However, a SWIFT payment can take anywhere between 1 to 5 working days to complete. When the sender and recipient banks do not have a direct agreement, correspondent banks prolong the process. Bank holidays, weekends, and schedules can also delay the time of the transfer processing, among other factors.

According to Moorthy, this gives rise to a number of major technical and operational challenges. First and foremost is the unidentified time period when the money will arrive. The second problem – keeping surplus liquidity in the system – stems from the ambiguity of the first problem, because of which corporations and individuals keep excess money in their bank accounts.

“We keep three years of excess dollars in the banking system in anticipation of payments, what could otherwise be deployed for productive commerce use,” he said.

Between the time when a payment is initiated on the SWIFT network to the day it is completed, the money involved in the transaction can’t be used by either the sender or the receiver. It motions across banks step by step for multiple debits, creating frictional liquidity.

“We are also actually slowing the economic growth for very many good reasons,” added Moorthy.

Since SWIFT was developed in 1973, SWIFT now comes across as a complex, a highly manual, and super difficult system for banks to operate, which impedes B2B payments.

Besides, SWIFT cyber fraud has been on the rise since 2016, exposing banks to growing payment messaging fraud. Since fraud tactics are becoming more sophisticated, fraudsters can siphon away thousands of dollars from the network more than they could a few years ago, according to Moorthy.

Pushing forward…

Supporting the idea of new payment rails and remodeling existing ones may be the way forward in enabling interoperability across different payment systems.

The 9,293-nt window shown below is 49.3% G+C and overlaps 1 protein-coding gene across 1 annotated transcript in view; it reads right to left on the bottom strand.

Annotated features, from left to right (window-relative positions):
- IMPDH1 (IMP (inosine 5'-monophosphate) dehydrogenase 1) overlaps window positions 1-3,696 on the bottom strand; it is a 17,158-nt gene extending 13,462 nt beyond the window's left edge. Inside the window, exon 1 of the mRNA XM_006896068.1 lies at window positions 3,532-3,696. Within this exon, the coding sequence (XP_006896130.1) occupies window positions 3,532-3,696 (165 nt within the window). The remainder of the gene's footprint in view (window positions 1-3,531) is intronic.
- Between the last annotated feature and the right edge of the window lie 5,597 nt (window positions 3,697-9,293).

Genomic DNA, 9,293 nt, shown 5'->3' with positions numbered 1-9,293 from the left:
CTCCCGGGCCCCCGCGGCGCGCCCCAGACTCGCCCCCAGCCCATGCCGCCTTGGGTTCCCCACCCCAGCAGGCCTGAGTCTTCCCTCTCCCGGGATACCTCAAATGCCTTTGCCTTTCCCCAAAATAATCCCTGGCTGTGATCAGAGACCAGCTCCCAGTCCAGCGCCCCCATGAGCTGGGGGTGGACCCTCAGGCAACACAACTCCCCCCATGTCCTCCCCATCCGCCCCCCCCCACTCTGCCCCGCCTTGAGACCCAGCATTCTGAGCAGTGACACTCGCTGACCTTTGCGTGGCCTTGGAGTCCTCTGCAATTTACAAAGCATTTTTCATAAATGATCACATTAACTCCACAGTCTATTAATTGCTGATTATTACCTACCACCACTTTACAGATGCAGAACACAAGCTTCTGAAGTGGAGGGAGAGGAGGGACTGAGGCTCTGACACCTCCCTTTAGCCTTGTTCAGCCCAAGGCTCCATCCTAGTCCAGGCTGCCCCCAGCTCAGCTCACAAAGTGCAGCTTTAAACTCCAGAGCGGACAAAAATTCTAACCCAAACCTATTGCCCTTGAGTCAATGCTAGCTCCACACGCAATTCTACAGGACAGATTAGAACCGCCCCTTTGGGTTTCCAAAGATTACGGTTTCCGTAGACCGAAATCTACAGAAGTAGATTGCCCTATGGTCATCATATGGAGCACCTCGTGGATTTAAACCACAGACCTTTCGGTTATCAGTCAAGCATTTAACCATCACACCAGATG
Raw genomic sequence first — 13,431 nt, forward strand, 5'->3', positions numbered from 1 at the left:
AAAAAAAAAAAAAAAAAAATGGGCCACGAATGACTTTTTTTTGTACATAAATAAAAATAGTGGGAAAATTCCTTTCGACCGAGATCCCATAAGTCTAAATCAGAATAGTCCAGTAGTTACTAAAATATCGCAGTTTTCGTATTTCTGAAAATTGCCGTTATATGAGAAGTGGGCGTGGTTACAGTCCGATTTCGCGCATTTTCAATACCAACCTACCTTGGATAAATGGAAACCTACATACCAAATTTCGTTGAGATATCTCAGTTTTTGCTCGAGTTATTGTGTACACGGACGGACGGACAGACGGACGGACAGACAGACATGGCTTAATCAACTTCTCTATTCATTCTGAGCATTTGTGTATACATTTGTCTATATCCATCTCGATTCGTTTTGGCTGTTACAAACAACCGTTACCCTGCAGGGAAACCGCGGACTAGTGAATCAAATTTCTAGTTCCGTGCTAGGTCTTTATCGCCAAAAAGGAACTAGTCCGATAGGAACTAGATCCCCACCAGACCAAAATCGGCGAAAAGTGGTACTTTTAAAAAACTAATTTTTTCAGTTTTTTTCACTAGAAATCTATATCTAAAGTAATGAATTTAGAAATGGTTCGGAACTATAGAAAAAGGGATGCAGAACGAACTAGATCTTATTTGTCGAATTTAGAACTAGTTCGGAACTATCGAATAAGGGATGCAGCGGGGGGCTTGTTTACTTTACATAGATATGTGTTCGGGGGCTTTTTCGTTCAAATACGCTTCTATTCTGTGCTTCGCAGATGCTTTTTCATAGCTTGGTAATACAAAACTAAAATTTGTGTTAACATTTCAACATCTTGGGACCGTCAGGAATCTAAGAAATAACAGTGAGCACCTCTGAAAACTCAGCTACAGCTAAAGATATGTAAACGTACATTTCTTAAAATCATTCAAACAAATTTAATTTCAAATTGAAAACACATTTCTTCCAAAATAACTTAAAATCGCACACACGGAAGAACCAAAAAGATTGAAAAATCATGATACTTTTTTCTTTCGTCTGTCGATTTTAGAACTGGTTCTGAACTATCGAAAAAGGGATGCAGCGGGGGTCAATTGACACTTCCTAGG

In the words of a payments expert: “The idea of global macro-harmonization is still utopian.”

While companies and businesses are finding a growing number of use cases of open banking, an absolute harmonization to create global standardization and a single common regulatory supervisory agenda for cross-border transactions is unlikely to take shape in the immediate future.

However, as regulators and industry work through the challenges to get some minimum standards around security, messaging, and greater interoperability, the payments industry and countries willing to collaborate in enabling borderless payments rails can seek a common ground based on shared interests and explore the potential role of new infrastructures and arrangements.

“In order to place new proper standards in the system, we need global government bodies, banks, private institutions, and technology companies to work together,” added Moorthy.

“There's no one system that can actually solve this problem because it is way too complex for a single solution. But if there is no collectivism here, we will never see that future.”